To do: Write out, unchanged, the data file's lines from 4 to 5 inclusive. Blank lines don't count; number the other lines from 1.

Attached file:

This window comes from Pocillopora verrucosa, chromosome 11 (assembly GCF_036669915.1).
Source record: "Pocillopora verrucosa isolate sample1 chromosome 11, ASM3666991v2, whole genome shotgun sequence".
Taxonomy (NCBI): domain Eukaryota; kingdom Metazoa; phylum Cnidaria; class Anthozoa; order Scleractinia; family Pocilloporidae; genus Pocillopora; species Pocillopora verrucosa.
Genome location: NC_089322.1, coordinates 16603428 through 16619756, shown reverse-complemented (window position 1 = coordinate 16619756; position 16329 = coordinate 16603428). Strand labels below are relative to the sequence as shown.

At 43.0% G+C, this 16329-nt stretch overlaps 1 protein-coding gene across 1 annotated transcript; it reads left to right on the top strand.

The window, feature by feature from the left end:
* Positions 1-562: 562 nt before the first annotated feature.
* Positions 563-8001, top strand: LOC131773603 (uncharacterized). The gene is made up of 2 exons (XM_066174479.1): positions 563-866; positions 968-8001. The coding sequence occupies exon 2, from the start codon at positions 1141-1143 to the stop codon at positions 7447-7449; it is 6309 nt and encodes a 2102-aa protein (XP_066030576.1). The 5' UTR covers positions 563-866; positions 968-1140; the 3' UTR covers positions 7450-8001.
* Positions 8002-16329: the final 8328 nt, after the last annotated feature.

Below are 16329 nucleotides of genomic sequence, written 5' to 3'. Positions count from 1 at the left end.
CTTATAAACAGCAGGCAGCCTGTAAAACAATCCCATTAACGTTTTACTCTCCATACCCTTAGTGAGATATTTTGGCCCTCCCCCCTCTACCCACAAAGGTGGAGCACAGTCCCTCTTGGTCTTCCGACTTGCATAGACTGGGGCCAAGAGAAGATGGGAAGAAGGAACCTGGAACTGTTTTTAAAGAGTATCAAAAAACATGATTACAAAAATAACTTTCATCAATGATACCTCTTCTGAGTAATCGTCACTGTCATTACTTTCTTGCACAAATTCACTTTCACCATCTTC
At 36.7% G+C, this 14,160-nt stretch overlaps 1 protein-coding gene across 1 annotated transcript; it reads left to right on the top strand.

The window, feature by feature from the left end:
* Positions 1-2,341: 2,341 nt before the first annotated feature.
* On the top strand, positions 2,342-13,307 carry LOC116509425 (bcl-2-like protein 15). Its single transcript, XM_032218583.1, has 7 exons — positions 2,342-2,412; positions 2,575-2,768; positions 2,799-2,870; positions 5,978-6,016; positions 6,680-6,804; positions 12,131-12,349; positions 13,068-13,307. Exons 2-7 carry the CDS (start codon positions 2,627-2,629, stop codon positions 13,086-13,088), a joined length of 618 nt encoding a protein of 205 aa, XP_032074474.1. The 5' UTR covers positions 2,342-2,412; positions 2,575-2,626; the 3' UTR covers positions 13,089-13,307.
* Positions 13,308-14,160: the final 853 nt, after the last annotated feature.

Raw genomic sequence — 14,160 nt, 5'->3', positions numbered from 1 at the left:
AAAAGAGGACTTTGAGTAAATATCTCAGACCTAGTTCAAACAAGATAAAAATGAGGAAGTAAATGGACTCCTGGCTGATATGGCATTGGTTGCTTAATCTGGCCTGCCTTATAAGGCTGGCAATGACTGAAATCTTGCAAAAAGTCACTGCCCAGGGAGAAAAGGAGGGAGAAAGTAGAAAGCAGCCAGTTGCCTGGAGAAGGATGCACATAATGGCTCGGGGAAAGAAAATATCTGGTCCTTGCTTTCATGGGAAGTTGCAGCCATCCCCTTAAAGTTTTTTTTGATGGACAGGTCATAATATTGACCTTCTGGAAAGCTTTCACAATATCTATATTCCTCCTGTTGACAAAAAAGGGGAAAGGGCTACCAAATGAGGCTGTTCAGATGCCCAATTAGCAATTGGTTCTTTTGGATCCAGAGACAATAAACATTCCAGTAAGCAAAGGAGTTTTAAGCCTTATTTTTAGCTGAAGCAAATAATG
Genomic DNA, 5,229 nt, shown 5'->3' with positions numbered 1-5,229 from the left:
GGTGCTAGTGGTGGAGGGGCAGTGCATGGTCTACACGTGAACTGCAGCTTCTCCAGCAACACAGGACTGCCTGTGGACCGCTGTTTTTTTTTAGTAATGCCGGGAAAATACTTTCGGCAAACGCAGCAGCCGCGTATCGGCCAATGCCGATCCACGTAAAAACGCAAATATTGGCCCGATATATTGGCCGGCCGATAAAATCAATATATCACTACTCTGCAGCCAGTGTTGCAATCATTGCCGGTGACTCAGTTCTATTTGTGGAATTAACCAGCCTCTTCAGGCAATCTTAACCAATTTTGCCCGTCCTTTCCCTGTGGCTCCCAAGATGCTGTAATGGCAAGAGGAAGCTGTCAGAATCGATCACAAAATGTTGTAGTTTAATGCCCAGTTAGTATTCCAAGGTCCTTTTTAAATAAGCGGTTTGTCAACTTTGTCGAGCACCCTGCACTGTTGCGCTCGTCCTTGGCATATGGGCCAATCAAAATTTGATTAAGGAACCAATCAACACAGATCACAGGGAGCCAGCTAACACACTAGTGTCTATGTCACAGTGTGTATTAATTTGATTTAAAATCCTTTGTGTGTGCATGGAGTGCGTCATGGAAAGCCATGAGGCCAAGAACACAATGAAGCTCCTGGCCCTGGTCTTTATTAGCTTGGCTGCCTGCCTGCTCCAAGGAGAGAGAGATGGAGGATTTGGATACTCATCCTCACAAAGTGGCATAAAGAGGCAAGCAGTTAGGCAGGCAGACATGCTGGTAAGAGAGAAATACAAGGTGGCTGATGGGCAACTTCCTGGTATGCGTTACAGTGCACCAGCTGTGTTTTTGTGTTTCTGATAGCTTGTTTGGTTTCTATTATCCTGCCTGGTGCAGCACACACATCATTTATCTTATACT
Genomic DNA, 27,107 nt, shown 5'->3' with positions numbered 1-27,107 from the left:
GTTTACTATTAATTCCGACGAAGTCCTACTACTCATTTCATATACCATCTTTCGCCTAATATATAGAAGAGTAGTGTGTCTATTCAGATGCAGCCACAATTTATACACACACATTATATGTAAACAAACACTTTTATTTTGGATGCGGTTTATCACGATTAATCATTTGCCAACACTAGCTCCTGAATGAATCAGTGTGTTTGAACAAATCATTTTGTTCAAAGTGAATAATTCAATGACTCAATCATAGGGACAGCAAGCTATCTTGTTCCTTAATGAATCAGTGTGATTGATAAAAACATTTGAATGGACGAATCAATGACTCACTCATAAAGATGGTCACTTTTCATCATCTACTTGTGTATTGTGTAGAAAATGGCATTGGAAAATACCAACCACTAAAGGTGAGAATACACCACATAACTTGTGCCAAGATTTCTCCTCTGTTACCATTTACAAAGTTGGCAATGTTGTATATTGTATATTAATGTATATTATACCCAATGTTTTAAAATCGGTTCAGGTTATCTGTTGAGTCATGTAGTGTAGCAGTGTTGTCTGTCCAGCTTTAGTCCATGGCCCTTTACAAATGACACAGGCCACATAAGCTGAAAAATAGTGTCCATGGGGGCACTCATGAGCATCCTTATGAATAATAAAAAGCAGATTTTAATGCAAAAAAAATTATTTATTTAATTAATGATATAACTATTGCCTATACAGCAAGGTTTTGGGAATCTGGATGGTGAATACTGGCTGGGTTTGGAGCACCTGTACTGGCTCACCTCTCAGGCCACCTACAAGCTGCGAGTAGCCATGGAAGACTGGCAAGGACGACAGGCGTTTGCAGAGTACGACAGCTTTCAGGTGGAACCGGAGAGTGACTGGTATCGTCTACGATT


Genome location: NC_089322.1, coordinates 16603428 through 16619756, shown reverse-complemented (window position 1 = coordinate 16619756; position 16329 = coordinate 16603428). Strand labels below are relative to the sequence as shown.

At 43.0% G+C, this 16329-nt stretch overlaps 1 protein-coding gene across 1 annotated transcript; it reads left to right on the top strand.